Archive for the ‘History of Civilization’ Category
Gislebertus, at Open Lefttackles a big subject I have been wrestling with for decades. One property which distinguishes civilization as we know it from earlier or less advanced forms of social organization is the tendency of civilization to be hierarchical. This results in inequalities of all kinds and diminishes the quality of life for millions (not to mention the needless loss of millions of lives).
So what is the alternative? Marx, I believe, had some thoughts on the matter, and Gislebertus provides us with a similar but more high level view.
In early human civilizations, a small ruling class of people controlled society. The ruling class was composed of military leaders and priests, and wealth and power were concentrated in their hands. This ruling class directed the vast majority of people, who made a living as farmers and tradesmen.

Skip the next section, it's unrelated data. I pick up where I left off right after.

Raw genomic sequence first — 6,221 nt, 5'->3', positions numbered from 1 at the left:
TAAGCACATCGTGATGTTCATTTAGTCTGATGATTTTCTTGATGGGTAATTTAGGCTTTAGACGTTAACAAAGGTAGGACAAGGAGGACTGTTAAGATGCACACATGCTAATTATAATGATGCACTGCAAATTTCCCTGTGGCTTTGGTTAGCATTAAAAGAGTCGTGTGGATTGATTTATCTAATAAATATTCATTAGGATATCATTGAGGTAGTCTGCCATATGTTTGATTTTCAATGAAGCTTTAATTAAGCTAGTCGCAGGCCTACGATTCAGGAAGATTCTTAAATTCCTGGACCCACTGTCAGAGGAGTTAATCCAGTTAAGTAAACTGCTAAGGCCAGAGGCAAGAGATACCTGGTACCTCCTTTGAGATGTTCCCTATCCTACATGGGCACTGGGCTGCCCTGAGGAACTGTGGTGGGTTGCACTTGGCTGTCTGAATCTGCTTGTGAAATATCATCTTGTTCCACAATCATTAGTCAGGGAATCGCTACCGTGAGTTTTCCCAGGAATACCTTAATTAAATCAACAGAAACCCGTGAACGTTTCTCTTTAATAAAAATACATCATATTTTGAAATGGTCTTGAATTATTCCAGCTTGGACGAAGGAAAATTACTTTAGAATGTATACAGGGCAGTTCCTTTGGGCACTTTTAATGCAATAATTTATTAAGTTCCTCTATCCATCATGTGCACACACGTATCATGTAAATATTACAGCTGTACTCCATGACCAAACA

Babylonian, Assyrian, and Egyptian societies were all structured this way. This sort of aristocracy appeared wherever civilization sprang up, not only in the Fertile Crescent, but in Asia (the Shang dynasty) and the Americas (the Olmec empire).
Gislebertus’ analysis continues to the present.
I don’t necessarily agree with every historical point made here, but I recommend the article as brain food and encourage everyone to read the whole thing.